An inmate suffering from dementia may not be executed if his disease is so severe that he is not able to rationally understand the reason for his punishment, the Supreme Court ruled Wednesday.
Chief Justice John G. Roberts Jr. joined the court’s four liberals in saying Alabama death-row inmate Vernon Madison deserves another chance to prove that strokes and worsening vascular dementia have left him unable to remember his crime or why the state wants to execute him.
The court previously has ruled that the Eighth Amendment’s prohibition on cruel and unusual punishment means those who suffer from pervasive delusions associated with schizophrenia and psychosis may not be put to death.
Justice Elena Kagan, delivering the opinion for the majority in the 5-to-3 ruling, said the same logic applies to those who cannot understand the link between their crimes and punishment because of dementia.
“If a person suffering from any mental disorder — dementia included — is unable to rationally understand why the state wants to execute him, then the Eighth Amendment doesn’t allow the execution,” Kagan said in reading a summary of the opinion from the bench.
In previous cases, the court has said that there is no “retributive value” in executing someone who does not understand the meaning of the community’s judgment and that it “simply offends humanity” to kill someone who does not comprehend the crime or punishment.
The court had taken the case to decide a second issue — whether the fact that Madison cannot remember committing his crime meant that he could not be executed. The court ruled that, on its own, it did not.
“A person lacking memory of his crime may yet rationally understand why the state seeks to execute him; if so, the Eighth Amendment poses no bar to his execution,” Kagan wrote. Besides Roberts, she was joined in the opinion by Justices Ruth Bader Ginsburg, Stephen G. Breyer and Sonia Sotomayor.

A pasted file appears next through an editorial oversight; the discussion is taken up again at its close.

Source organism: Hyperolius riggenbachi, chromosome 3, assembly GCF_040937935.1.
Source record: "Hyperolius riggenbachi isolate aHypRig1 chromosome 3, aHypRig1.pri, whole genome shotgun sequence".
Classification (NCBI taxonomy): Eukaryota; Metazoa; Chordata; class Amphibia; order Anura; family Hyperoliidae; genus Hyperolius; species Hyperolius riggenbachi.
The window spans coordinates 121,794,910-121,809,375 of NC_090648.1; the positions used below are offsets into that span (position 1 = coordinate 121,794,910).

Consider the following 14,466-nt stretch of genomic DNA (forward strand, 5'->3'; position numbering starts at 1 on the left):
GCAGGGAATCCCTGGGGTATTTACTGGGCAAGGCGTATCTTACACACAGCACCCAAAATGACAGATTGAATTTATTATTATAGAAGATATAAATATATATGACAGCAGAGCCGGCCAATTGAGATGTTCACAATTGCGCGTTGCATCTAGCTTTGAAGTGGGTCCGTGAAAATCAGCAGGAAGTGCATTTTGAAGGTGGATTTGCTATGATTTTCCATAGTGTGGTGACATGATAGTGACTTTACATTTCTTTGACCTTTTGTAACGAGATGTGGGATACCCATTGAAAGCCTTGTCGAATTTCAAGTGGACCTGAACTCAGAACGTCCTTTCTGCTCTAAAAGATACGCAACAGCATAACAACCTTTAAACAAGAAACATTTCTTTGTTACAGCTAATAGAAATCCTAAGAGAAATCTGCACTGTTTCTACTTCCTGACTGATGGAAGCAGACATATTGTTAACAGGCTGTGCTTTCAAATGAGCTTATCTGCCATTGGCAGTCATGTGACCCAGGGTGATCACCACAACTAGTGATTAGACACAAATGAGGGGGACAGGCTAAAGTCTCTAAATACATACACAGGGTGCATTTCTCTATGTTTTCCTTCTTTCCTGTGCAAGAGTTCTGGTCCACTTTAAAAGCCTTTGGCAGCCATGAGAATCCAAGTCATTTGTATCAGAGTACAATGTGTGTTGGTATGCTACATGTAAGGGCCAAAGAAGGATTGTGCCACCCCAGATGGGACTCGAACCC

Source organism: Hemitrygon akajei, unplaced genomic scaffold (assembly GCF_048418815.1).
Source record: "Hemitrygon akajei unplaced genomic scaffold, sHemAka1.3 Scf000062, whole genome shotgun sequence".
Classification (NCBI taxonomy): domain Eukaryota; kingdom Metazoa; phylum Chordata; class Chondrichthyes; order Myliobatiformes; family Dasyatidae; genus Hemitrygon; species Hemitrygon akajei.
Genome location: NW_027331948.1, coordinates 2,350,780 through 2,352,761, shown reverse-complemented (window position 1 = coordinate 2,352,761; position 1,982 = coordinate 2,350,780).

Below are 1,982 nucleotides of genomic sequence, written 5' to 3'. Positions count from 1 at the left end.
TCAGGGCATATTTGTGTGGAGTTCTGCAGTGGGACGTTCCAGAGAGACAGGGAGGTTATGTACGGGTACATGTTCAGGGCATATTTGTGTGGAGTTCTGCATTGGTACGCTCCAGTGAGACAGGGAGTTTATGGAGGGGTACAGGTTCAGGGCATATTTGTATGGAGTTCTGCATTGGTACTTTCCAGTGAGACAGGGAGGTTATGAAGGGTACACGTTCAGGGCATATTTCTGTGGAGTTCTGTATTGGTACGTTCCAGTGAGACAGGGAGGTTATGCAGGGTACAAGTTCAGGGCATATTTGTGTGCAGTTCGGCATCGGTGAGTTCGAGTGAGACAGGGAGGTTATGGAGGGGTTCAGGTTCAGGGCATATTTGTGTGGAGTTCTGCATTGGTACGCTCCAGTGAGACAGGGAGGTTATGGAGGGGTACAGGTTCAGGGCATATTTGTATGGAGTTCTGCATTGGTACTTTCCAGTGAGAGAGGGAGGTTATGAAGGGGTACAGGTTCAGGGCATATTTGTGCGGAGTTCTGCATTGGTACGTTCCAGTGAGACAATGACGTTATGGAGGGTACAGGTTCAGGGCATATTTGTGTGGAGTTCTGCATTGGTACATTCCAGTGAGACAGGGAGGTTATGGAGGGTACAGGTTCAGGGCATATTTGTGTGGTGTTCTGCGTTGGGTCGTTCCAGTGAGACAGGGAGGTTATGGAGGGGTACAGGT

The court’s ruling does not automatically spare Madison from execution. It said the case has to go back to a lower court to determine the extent of Madison’s dementia; it said there was reason to believe the lower court had not performed that task.
In briefs and during oral arguments in the case, Madison’s attorneys said their client can no longer state the season or the day of the week or recite the alphabet beyond G.
After 33 years in solitary confinement, two strokes and vascular dementia, they said that, if reminded, he knows he might be executed for killing a police officer in 1985. But the next day, he will have to be reminded again.
Breyer, who has questioned in the past whether the death penalty can be applied in a constitutional way, said during oral arguments that the issues in Madison’s case are likely to recur.
“There are many, many, many prisoners on death row under threat of execution who are in their 40s, 50s, 60s, 70s, possibly 80s, who have been there for 20, 30, 40 years, perhaps,” Breyer said. “So this will become a more common problem.”
The court’s three most conservative members — Clarence Thomas, Samuel A. Alito Jr. and Neil M. Gorsuch — dissented. (The case was argued before Brett M. Kavanaugh was confirmed to the court.) Those three had also objected when the Supreme Court in 2018 blocked Madison’s execution.
In a sharply worded opinion, Alito said that “what the court has done in this case makes a mockery of our rules.”
He said the court accepted the case to decide the discrete question of whether Madison could be executed for a crime he no longer remembered. But Alito said that when Madison’s attorney saw he could not prevail on that question, he persuaded the court to focus on the dementia issue.
“The majority rewards counsel’s trick,” Alito wrote. Madison was represented by Bryan A. Stevenson, executive director of the anti-death-penalty Equal Justice Initiative in Montgomery, Ala.
But Kagan said Alito’s “high dudgeon” was unwarranted.
Madison’s petition “presented two questions — the same two we address here,” she wrote.
The case is Madison v. Alabama.